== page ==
Aquaculture for all

Seafood Stewardship Index: why aquaculture leaders must "step up" to achieve UN's SDGs


Thirty of the most influential seafood companies in the world, including seven firms that have strong aquaculture divisions, have been ranked according to their drive to achieve to the United Nations’ Sustainable Development Goals (SDGs).

by Senior editor, The Fish Site
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The World Benchmarking Alliance’s (WBA) Seafood Stewardship Index is the first detailed ranking of these keystone companies based on their sustainability efforts. It analyses where the largest seafood companies need to take bold action in the next decade to meet the UN SDG’s agenda to accelerate the transition to a more sustainable future for all.

Mowi were the best performing aquaculture company to be analysed

Overall, Thai Union Group tops the ranking. The company, known for its John West and Chicken of the Sea brands, stands out with robust environmental and social commitments, targets and activities on which it reports publicly.

Mowi, the Norwegian-based international salmon farming company formerly known as Marine Harvest, came second, scoring highest on transparency, with a strong sustainability strategy detailing how it manages the impacts of its farming operations.

Third was Thai-based conglomerate Charoen Pokphand Foods, one of the largest shrimp producers in the world, which was praised for demonstrating strong human rights commitments and group-level sustainability strategies and targets.

Other companies with strong aquaculture links to feature include the fish feed producers BioMar (fourth), Cargill (sixth) and Nutreco (parent company of Skretting – in seventh). Meanwhile Mitsubishi (owner of salmon producer Cermaq) came in at eighth, SalMar at 13th and Cooke, whose operations include salmon farms on both coast of North America, Chile and Scotland came in at 25th.

Key findings

Overall, WBA found leading practices amongst several of the seafood companies with strong sustainability strategies, sourcing and human rights policies. There are also good examples of how companies manage the environmental impacts of their operations and their work on sustainable fisheries and aquaculture initiatives.

However, WBA notes that the future long-term sustainability of the seafood industry is being hampered by a lack of oversight of operations and supply chains impacting for example, measures to eliminate illegal, unreported and unregulated (IUU) fishing, protect ecosystems and respecting human rights and working conditions. The performance also indicates that the industry overall needs to move into a phase of active implementation, particularly on how it addresses its impact on ecosystems, human rights and working conditions and local communities with room for considerable improvement.

The seafood industry produces one of the world’s most valuable, globally traded food commodities and is an important nutrient source to around three billion people - especially those in developing countries. The seafood industry also employs millions worldwide with more than hundreds of millions of people depending on it for their livelihoods.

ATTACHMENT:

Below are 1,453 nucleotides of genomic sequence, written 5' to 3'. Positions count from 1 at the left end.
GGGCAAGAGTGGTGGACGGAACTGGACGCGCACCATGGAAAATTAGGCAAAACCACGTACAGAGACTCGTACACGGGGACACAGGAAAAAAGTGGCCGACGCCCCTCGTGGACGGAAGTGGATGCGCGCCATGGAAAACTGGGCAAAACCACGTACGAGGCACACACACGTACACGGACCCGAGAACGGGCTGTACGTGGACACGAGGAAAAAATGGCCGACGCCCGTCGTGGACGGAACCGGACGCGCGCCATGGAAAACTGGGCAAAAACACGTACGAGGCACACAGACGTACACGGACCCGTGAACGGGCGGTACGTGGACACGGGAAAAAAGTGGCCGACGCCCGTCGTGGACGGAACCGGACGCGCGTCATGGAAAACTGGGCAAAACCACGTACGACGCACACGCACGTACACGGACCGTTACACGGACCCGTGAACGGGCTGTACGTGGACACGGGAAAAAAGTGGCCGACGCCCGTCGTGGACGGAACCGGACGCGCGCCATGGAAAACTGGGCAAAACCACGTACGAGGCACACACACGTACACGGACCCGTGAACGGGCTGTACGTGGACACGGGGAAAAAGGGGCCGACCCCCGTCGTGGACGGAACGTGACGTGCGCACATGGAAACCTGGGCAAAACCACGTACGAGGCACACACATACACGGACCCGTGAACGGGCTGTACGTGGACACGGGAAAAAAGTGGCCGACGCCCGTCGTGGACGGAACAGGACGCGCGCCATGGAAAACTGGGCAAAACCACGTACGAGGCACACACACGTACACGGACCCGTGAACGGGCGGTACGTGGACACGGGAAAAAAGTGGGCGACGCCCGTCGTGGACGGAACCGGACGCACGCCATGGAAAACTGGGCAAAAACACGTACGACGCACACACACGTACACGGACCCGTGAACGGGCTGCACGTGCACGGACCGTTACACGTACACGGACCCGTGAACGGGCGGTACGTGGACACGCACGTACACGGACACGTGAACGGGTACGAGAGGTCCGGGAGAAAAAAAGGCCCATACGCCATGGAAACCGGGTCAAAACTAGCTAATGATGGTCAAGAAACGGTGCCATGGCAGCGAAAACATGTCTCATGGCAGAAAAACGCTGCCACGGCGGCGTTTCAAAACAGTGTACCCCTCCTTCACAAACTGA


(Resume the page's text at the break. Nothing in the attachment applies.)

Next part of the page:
Rik Beukers, who leads the Seafood Stewardship Index at WBA, said; “The high level of engagement by the majority of the companies has facilitated the development of this ranking with deep insights into the seafood industry. Across the ranking there are examples of best practice but overall the Seafood industry needs to act boldly to meet the UN SDG agenda. The most influential seafood companies globally can make significant progress and they need to quickly. The hope is that this benchmark will drive even greater transparency and encourage peer to peer learning to reach the ultimate end goal – more sustainable oceans for us all.”

Gerbrand Haverkamp, executive director at WBA, said: "The big take away from this ranking is that there is now a broad commitment and consensus around sustainability among those companies most subjected to domestic and international scrutiny in the past on issues like human rights, overfishing and pollution. With just one decade left to achieve the SDGs, now is the time for the entire seafood industry to step up. Transforming the food system requires greater transparency and bold action from the seafood industry. Our oceans and the people directly depending on them rely on getting this right and fast. That starts with some of the most influential global seafood companies getting a better grip on their operations.”

The ranking

The Seafood Stewardship Index presents an overall ranking based on the weighted sum of the results in five measurement areas. These areas reflect where key industry stakeholders expect corporate action and where seafood companies could have the most impact. For each of the five measurement areas WBA looked at the public disclosures, commitments and performance of the companies in the benchmark. The five areas are:

  • Governance and management of stewardship practices
  • Stewardship of the supply chain
  • Ecosystems
  • Human rights and working conditions
  • Local communities
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